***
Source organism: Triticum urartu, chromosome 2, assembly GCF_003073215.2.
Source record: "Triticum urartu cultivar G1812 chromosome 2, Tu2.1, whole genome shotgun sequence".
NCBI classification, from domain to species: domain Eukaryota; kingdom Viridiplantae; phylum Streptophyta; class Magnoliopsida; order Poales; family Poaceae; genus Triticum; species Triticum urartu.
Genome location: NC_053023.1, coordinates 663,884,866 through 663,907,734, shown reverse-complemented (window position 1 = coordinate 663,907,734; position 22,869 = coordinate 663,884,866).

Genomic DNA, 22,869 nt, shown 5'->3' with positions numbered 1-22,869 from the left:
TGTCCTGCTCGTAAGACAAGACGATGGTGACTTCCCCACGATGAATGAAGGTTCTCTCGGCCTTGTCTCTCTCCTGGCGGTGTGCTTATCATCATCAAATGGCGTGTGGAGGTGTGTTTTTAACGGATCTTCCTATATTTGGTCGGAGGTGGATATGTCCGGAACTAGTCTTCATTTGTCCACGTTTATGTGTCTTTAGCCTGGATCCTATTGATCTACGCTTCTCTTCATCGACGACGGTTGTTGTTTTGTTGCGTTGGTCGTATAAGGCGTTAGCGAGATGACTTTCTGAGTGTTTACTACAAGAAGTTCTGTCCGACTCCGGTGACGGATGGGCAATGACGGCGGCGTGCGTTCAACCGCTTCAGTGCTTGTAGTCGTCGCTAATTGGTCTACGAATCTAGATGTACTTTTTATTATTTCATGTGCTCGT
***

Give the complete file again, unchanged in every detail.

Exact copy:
Source organism: Triticum urartu, chromosome 2, assembly GCF_003073215.2.
Source record: "Triticum urartu cultivar G1812 chromosome 2, Tu2.1, whole genome shotgun sequence".
NCBI classification, from domain to species: domain Eukaryota; kingdom Viridiplantae; phylum Streptophyta; class Magnoliopsida; order Poales; family Poaceae; genus Triticum; species Triticum urartu.
Genome location: NC_053023.1, coordinates 663,884,866 through 663,907,734, shown reverse-complemented (window position 1 = coordinate 663,907,734; position 22,869 = coordinate 663,884,866).

Genomic DNA, 22,869 nt, shown 5'->3' with positions numbered 1-22,869 from the left:
TGTCCTGCTCGTAAGACAAGACGATGGTGACTTCCCCACGATGAATGAAGGTTCTCTCGGCCTTGTCTCTCTCCTGGCGGTGTGCTTATCATCATCAAATGGCGTGTGGAGGTGTGTTTTTAACGGATCTTCCTATATTTGGTCGGAGGTGGATATGTCCGGAACTAGTCTTCATTTGTCCACGTTTATGTGTCTTTAGCCTGGATCCTATTGATCTACGCTTCTCTTCATCGACGACGGTTGTTGTTTTGTTGCGTTGGTCGTATAAGGCGTTAGCGAGATGACTTTCTGAGTGTTTACTACAAGAAGTTCTGTCCGACTCCGGTGACGGATGGGCAATGACGGCGGCGTGCGTTCAACCGCTTCAGTGCTTGTAGTCGTCGCTAATTGGTCTACGAATCTAGATGTACTTTTTATTATTTCATGTGCTCGT